Getting ahead at SVCC
Published 10:50 am Thursday, April 5, 2018
The pressure to succeed has always been ‘off the charts’ for Ahmad Negm as the third in a family of educationally gifted siblings. A senior at Nottoway High School and candidate to graduate from Southside Virginia Community College(SVCC) through the Governor’s School of Southside Virginia(GSSV), there were many pre-conceived expectations to reach during his educational journey.
His sister, Maggie, and brother, Mostafa, were both valedictorians for Nottoway, both attended Governor’s School and Mostafa is a senior at the Massachusetts Institute of Technology (MIT). Negm received his acceptance to MIT recently and plans to attend and study Electrical Engineering. He was also accepted at California Institute of Technology located in Pasadena also. His sister is a graduate of the University of Virginia.
On the day of the interview, Negm was in class with Brent Richey studying advanced math courses such as Abstract Algebra and Discrete Math. Abstract Algebra studies algebraic structures such as rings, vector spaces, fields, lattices, modules and algebra and Discrete Math is the study of mathematical structures that are fundamentally discrete rather than continuous.
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Richey advocates strongly for Dual Enrollment courses at the college.
He said, “GSSV STEM students have the opportunity to attend classes on the campus of Southside Virginia Community College with other top students from multiple area high schools. I have the privilege of teaching these students Calculus and as part of the class for the last five years we have been building and launching big high-powered rockets. Our students graduate from high school with an Associate’s Degree and then go on to some great universities. Currently, I have students at Virginia Tech, UVa, NC State, VCU, JMU and MIT. Many of them go into engineering programs but they also pursue other STEM fields like computer science, mathematics, biology and chemistry.”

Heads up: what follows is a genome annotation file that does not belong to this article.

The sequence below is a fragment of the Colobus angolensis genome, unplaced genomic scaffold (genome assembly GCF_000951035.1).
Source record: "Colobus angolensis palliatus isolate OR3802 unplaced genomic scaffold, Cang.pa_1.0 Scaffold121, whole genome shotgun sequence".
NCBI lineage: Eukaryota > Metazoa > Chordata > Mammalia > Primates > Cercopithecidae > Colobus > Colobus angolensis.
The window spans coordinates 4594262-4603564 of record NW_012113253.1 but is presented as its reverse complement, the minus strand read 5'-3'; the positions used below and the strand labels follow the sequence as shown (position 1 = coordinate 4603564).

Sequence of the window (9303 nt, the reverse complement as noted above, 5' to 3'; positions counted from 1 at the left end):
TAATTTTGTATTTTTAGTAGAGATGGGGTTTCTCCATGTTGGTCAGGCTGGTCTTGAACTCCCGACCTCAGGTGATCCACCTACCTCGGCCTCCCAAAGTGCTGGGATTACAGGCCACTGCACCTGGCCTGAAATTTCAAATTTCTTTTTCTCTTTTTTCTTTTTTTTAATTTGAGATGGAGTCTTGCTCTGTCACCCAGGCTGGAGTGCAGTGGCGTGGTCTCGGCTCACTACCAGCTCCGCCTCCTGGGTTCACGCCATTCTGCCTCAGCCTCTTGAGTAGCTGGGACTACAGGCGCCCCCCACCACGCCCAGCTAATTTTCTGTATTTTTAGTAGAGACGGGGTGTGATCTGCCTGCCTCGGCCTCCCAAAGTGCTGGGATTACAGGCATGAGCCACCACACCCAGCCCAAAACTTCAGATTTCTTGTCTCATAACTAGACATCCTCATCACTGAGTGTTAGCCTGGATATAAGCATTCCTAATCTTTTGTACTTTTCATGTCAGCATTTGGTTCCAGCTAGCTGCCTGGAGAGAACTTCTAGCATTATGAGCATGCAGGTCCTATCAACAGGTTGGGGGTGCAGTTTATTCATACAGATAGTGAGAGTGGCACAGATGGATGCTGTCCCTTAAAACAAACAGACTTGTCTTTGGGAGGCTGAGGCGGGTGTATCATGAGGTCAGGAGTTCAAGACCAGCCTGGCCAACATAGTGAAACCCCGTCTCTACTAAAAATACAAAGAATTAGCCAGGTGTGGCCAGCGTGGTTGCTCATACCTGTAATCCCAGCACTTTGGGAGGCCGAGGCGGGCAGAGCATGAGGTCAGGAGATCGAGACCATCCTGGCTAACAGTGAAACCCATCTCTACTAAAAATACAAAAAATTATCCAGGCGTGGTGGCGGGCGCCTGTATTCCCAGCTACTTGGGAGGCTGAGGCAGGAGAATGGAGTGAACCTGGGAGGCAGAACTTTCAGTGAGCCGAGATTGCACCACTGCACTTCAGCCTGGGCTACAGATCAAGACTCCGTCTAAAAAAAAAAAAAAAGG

“I like to remind people that though these students are academically gifted, they are not necessarily economically privileged. They come from every kind of home situation imaginable. And like other students, some are economically disadvantaged. It is extremely rewarding for me to see these students succeed here at SVCC then again at their university of choice,” he concluded.
Since Negm can independently maintain his studies in a class entitled Computer Programming for Engineers, he is able to spend 2.5 hours a week studying these special advanced math courses. The math whiz took Algebra I in seventh grade and has been ahead of the game ever since. He scored a perfect 800 on the Math SAT.
His parents, Hussein Negm and Samira Elshebaily, were born in Egypt and came to America for a better life and opportunities for their children. They settled in New Jersey first and later, came to Virginia. All the children in the family felt the pressure to succeed and exceed academically. Although, Negm also exceeds in sports running cross country and playing soccer for his school.
The STEM curricula of the GSSV offers a chance for students to take classes that often cannot be made available at their local high school. These include Physics and of course, the advanced math Negm is taking.
Negm is excited to attend MIT. He has visited Cambridge three times and likes the proximity to Boston. He will travel with the GSSV STEM seniors to Sumter, South Carolina in April as part of the launching of a rocket the students designed and built.
As the pressure wains for the third sibling, one can assume the heat is turning up for Abdullah, the last of the family who is currently in ninth grade at Nottoway.